November 23, 2012 at 12:56 pm |
    • noodles doodles and toodles

      Nothing was "inspired. The reason the crap in the Bible is there, is because it was VOTED, non-unanimously, by humans into the canon. You need a history course, Mr Paine. Stop trying to contort reality to fit your old fake book.

      November 23, 2012 at 1:31 pm |
    • noodles doodles and toodles

      Jesus didn't "say" anything in the gospels. The WRITERS wrote what they BELIEVED about him. When they wrote the gospels, they had no clue what he actually said. How would YOU know what someone actually said 60 years ago ?

      November 23, 2012 at 1:32 pm |
  6. Russ

    The article says: "He also debunks the claim that angels sang at the birth, a staple theme of Christmas carols."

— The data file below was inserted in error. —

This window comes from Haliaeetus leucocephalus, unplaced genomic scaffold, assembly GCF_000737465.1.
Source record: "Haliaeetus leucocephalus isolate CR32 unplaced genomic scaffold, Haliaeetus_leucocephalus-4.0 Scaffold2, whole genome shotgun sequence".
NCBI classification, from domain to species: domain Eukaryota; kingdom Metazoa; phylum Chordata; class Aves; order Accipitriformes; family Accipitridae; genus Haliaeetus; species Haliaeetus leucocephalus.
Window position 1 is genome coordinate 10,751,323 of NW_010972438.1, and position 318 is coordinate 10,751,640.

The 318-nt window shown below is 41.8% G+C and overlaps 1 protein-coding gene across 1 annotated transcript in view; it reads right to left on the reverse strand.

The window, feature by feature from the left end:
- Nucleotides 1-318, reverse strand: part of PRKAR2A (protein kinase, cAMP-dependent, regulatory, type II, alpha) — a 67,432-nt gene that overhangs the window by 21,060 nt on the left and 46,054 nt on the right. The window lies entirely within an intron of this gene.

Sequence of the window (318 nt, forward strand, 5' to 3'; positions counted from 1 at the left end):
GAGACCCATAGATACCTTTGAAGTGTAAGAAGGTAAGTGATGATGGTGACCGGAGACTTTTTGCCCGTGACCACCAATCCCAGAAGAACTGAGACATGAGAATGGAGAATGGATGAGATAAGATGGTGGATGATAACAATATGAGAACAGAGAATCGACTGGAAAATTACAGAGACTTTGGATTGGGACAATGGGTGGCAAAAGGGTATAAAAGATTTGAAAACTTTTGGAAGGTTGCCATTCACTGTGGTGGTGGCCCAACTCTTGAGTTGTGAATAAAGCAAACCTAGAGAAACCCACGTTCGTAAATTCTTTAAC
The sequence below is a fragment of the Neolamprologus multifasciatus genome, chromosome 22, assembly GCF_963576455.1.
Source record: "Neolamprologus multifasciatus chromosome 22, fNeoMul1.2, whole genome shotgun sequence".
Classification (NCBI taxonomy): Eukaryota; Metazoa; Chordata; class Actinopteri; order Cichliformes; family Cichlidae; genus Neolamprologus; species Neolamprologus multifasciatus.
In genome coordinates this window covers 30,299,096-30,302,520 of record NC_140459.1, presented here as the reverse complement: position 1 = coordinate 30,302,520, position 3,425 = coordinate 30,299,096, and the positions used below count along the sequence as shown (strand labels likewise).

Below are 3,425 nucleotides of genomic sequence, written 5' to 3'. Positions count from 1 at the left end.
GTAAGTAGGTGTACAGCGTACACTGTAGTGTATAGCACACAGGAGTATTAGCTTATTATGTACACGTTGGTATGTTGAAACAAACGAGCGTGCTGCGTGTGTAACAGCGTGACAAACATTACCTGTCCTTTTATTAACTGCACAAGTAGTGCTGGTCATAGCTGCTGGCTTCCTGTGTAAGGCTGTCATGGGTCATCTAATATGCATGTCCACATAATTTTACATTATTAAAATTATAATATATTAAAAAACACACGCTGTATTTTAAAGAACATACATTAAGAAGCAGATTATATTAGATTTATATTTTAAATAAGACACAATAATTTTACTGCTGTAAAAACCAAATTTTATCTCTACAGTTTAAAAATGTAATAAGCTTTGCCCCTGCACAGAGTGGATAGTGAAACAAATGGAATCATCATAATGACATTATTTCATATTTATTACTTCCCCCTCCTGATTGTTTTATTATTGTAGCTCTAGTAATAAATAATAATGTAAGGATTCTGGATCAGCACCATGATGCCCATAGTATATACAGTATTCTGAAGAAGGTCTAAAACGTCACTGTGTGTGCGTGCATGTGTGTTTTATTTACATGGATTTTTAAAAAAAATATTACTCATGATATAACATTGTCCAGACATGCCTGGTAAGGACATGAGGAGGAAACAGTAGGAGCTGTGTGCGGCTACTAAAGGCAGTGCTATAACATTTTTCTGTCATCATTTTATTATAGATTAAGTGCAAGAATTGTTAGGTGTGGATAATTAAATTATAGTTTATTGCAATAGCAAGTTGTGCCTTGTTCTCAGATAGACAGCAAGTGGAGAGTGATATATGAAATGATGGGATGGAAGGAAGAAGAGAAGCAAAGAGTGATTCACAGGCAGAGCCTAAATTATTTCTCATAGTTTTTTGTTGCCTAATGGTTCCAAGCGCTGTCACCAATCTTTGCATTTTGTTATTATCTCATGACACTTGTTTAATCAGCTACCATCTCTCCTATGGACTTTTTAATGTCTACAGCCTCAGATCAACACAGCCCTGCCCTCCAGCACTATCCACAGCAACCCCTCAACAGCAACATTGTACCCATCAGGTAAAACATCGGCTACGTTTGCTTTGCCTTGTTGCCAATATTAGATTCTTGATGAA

Let's not overdo it here. Maybe he said they weren't at the stable. But the Bible is clear that they announce Jesus birth to the shepherd "nearby" – by "praising"...

    "Suddenly a great company of the heavenly host appeared with the angel, praising God and saying, 'Glory to God in the highest, and on earth peace to men on whom his favor rests.'" (Lk.2:13-14)

    November 22, 2012 at 4:51 pm |
    • Apple Bush

      Russ, angels most definately did not sing at Jesus' birth.

      November 22, 2012 at 5:32 pm |
    • Author

      Russ,

      A couple of literary devices:

      Melodrama:
      The term melodrama refers to a dramatic work that exaggerates plot and characters in order to appeal to the emotions.

      Waxing rhapsodic:
      "wax rhapsodic" means to speak or write about something with an effusively enthusiastic or ecstatic expression of feeling.

      November 22, 2012 at 5:54 pm |
    • Russ

      @ Apple Bush & Author:
      the primary problem with any such Jeffersonian-style attempts to remove the miraculous is this: